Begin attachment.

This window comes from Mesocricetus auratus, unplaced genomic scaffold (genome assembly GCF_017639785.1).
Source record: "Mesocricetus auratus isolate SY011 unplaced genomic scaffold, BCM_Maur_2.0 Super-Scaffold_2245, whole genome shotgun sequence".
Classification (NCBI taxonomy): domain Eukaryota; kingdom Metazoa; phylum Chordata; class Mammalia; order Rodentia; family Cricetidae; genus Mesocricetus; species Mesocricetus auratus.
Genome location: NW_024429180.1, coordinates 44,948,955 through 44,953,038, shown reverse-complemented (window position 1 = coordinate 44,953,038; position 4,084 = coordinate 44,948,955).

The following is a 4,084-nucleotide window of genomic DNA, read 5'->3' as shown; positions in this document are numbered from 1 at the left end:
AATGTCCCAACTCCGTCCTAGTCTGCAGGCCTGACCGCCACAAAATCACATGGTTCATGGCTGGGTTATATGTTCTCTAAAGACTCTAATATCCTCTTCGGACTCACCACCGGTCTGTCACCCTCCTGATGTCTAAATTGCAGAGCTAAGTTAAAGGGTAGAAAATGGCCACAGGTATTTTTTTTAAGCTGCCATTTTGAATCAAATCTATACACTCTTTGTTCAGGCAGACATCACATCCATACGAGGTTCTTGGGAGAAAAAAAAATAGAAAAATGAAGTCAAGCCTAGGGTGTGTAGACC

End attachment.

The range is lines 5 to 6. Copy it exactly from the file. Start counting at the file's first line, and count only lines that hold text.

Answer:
The following is a 4,084-nucleotide window of genomic DNA, read 5'->3' as shown; positions in this document are numbered from 1 at the left end:
AATGTCCCAACTCCGTCCTAGTCTGCAGGCCTGACCGCCACAAAATCACATGGTTCATGGCTGGGTTATATGTTCTCTAAAGACTCTAATATCCTCTTCGGACTCACCACCGGTCTGTCACCCTCCTGATGTCTAAATTGCAGAGCTAAGTTAAAGGGTAGAAAATGGCCACAGGTATTTTTTTTAAGCTGCCATTTTGAATCAAATCTATACACTCTTTGTTCAGGCAGACATCACATCCATACGAGGTTCTTGGGAGAAAAAAAAATAGAAAAATGAAGTCAAGCCTAGGGTGTGTAGACC